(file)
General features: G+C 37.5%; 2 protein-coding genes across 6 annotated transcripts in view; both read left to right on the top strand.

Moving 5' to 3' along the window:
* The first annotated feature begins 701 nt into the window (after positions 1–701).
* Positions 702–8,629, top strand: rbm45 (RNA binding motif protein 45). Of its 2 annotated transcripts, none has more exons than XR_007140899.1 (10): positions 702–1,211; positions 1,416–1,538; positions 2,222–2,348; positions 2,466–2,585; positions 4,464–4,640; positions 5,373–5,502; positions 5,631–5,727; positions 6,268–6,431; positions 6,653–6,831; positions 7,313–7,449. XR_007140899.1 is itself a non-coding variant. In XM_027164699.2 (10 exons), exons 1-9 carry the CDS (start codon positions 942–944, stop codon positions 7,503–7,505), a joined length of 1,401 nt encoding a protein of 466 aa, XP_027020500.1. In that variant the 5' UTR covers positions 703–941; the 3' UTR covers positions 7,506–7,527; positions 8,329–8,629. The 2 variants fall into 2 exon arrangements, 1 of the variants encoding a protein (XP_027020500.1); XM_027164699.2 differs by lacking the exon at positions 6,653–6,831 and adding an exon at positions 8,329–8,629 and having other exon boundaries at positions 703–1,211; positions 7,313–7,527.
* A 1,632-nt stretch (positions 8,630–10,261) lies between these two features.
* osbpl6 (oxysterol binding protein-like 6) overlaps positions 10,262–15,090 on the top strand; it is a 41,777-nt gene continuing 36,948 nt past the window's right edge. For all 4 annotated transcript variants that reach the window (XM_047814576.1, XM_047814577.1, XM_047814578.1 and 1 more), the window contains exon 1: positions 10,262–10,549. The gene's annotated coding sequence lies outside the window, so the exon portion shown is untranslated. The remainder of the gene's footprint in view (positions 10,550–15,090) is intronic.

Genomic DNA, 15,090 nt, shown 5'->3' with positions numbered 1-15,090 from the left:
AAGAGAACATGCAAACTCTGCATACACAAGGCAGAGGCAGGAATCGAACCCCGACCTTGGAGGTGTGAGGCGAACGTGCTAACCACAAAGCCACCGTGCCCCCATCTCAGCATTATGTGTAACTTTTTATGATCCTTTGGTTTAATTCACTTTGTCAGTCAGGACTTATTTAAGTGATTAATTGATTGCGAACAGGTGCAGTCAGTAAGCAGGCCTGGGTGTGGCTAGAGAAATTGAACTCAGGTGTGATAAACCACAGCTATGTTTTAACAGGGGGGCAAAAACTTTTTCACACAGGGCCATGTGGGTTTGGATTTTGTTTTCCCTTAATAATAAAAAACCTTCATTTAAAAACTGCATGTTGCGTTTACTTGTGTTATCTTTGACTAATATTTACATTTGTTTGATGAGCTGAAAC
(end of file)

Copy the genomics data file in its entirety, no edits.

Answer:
General features: G+C 37.5%; 2 protein-coding genes across 6 annotated transcripts in view; both read left to right on the top strand.

Moving 5' to 3' along the window:
* The first annotated feature begins 701 nt into the window (after positions 1–701).
* Positions 702–8,629, top strand: rbm45 (RNA binding motif protein 45). Of its 2 annotated transcripts, none has more exons than XR_007140899.1 (10): positions 702–1,211; positions 1,416–1,538; positions 2,222–2,348; positions 2,466–2,585; positions 4,464–4,640; positions 5,373–5,502; positions 5,631–5,727; positions 6,268–6,431; positions 6,653–6,831; positions 7,313–7,449. XR_007140899.1 is itself a non-coding variant. In XM_027164699.2 (10 exons), exons 1-9 carry the CDS (start codon positions 942–944, stop codon positions 7,503–7,505), a joined length of 1,401 nt encoding a protein of 466 aa, XP_027020500.1. In that variant the 5' UTR covers positions 703–941; the 3' UTR covers positions 7,506–7,527; positions 8,329–8,629. The 2 variants fall into 2 exon arrangements, 1 of the variants encoding a protein (XP_027020500.1); XM_027164699.2 differs by lacking the exon at positions 6,653–6,831 and adding an exon at positions 8,329–8,629 and having other exon boundaries at positions 703–1,211; positions 7,313–7,527.
* A 1,632-nt stretch (positions 8,630–10,261) lies between these two features.
* osbpl6 (oxysterol binding protein-like 6) overlaps positions 10,262–15,090 on the top strand; it is a 41,777-nt gene continuing 36,948 nt past the window's right edge. For all 4 annotated transcript variants that reach the window (XM_047814576.1, XM_047814577.1, XM_047814578.1 and 1 more), the window contains exon 1: positions 10,262–10,549. The gene's annotated coding sequence lies outside the window, so the exon portion shown is untranslated. The remainder of the gene's footprint in view (positions 10,550–15,090) is intronic.

Genomic DNA, 15,090 nt, shown 5'->3' with positions numbered 1-15,090 from the left:
AAGAGAACATGCAAACTCTGCATACACAAGGCAGAGGCAGGAATCGAACCCCGACCTTGGAGGTGTGAGGCGAACGTGCTAACCACAAAGCCACCGTGCCCCCATCTCAGCATTATGTGTAACTTTTTATGATCCTTTGGTTTAATTCACTTTGTCAGTCAGGACTTATTTAAGTGATTAATTGATTGCGAACAGGTGCAGTCAGTAAGCAGGCCTGGGTGTGGCTAGAGAAATTGAACTCAGGTGTGATAAACCACAGCTATGTTTTAACAGGGGGGCAAAAACTTTTTCACACAGGGCCATGTGGGTTTGGATTTTGTTTTCCCTTAATAATAAAAAACCTTCATTTAAAAACTGCATGTTGCGTTTACTTGTGTTATCTTTGACTAATATTTACATTTGTTTGATGAGCTGAAAC